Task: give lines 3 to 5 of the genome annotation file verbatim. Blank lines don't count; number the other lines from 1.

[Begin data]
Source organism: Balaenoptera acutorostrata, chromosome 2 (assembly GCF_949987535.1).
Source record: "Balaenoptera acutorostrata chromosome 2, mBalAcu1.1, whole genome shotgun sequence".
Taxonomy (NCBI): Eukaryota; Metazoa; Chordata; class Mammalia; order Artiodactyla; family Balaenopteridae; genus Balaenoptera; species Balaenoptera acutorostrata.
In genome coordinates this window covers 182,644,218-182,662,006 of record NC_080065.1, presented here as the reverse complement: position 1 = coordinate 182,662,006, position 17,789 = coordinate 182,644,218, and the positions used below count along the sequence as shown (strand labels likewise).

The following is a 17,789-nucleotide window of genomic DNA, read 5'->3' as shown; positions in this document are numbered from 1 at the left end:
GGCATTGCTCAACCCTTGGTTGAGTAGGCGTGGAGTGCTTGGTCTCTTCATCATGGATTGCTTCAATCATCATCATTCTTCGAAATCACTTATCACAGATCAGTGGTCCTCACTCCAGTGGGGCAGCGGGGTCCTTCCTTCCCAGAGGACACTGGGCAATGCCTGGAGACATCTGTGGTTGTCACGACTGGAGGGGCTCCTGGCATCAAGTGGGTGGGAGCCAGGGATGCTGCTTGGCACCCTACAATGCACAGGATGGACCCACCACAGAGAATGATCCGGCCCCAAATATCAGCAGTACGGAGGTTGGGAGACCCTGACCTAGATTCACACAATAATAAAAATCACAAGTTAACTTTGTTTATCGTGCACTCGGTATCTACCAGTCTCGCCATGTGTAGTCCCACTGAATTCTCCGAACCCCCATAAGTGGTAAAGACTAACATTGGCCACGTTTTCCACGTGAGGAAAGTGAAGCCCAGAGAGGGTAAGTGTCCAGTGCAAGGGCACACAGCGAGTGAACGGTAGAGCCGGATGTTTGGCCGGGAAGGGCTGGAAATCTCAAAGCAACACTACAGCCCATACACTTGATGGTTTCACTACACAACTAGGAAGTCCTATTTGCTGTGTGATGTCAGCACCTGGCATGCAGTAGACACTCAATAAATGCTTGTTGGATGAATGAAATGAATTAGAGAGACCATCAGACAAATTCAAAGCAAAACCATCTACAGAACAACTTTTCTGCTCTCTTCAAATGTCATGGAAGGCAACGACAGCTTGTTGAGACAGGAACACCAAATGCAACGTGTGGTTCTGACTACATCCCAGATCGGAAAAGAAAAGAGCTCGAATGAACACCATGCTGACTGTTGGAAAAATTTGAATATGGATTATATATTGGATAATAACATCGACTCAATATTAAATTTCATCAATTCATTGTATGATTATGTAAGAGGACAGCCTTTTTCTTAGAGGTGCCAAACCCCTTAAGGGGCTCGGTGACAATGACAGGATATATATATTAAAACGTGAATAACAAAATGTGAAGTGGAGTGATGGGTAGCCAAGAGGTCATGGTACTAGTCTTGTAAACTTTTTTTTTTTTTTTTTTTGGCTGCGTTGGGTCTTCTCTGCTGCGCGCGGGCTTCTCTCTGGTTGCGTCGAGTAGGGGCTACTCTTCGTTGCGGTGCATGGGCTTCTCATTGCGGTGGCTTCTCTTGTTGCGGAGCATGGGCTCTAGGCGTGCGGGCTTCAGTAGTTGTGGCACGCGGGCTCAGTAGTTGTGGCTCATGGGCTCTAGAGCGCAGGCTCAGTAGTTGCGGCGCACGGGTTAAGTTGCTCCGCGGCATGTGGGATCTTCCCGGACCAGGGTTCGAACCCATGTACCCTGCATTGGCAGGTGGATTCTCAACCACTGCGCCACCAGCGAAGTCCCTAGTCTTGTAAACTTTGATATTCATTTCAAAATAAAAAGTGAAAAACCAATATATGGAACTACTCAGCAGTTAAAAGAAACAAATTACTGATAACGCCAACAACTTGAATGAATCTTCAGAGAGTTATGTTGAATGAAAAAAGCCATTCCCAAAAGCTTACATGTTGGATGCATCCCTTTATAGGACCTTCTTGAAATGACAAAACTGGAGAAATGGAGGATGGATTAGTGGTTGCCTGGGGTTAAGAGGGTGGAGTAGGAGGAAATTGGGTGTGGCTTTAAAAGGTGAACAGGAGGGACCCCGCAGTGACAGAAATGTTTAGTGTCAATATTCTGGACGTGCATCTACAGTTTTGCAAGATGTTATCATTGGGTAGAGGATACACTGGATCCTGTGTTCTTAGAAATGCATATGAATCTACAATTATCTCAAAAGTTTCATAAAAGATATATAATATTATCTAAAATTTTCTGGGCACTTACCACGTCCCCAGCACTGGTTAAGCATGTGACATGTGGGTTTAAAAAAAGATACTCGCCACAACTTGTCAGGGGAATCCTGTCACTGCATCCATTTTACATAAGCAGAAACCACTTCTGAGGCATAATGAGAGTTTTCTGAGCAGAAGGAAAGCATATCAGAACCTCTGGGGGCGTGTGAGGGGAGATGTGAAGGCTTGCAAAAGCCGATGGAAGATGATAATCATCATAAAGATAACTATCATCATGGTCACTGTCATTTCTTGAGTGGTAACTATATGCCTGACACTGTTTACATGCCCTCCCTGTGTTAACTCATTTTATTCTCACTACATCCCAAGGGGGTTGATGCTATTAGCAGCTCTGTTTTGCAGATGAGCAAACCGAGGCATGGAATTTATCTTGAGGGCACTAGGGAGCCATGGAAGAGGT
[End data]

Taxonomy (NCBI): Eukaryota; Metazoa; Chordata; class Mammalia; order Artiodactyla; family Balaenopteridae; genus Balaenoptera; species Balaenoptera acutorostrata.
In genome coordinates this window covers 182,644,218-182,662,006 of record NC_080065.1, presented here as the reverse complement: position 1 = coordinate 182,662,006, position 17,789 = coordinate 182,644,218, and the positions used below count along the sequence as shown (strand labels likewise).

The following is a 17,789-nucleotide window of genomic DNA, read 5'->3' as shown; positions in this document are numbered from 1 at the left end: